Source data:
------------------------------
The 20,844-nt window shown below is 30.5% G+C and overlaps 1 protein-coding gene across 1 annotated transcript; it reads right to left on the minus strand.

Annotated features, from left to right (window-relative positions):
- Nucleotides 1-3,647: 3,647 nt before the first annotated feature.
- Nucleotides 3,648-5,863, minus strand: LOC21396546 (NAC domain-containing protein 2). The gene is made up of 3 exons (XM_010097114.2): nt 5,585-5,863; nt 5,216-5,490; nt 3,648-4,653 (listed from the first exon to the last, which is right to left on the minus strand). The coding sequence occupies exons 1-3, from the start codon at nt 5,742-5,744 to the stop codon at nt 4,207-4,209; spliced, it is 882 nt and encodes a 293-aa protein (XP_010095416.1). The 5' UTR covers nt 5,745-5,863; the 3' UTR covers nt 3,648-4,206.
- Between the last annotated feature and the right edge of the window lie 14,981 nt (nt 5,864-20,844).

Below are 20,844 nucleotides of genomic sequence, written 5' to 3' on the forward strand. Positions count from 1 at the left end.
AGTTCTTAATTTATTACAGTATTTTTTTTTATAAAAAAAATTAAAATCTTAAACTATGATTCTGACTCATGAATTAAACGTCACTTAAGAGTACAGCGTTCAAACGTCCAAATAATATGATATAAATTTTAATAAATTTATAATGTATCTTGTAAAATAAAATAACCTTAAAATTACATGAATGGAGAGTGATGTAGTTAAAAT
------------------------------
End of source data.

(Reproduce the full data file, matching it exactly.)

The 20,844-nt window shown below is 30.5% G+C and overlaps 1 protein-coding gene across 1 annotated transcript; it reads right to left on the minus strand.

Annotated features, from left to right (window-relative positions):
- Nucleotides 1-3,647: 3,647 nt before the first annotated feature.
- Nucleotides 3,648-5,863, minus strand: LOC21396546 (NAC domain-containing protein 2). The gene is made up of 3 exons (XM_010097114.2): nt 5,585-5,863; nt 5,216-5,490; nt 3,648-4,653 (listed from the first exon to the last, which is right to left on the minus strand). The coding sequence occupies exons 1-3, from the start codon at nt 5,742-5,744 to the stop codon at nt 4,207-4,209; spliced, it is 882 nt and encodes a 293-aa protein (XP_010095416.1). The 5' UTR covers nt 5,745-5,863; the 3' UTR covers nt 3,648-4,206.
- Between the last annotated feature and the right edge of the window lie 14,981 nt (nt 5,864-20,844).

Below are 20,844 nucleotides of genomic sequence, written 5' to 3' on the forward strand. Positions count from 1 at the left end.
AGTTCTTAATTTATTACAGTATTTTTTTTTATAAAAAAAATTAAAATCTTAAACTATGATTCTGACTCATGAATTAAACGTCACTTAAGAGTACAGCGTTCAAACGTCCAAATAATATGATATAAATTTTAATAAATTTATAATGTATCTTGTAAAATAAAATAACCTTAAAATTACATGAATGGAGAGTGATGTAGTTAAAAT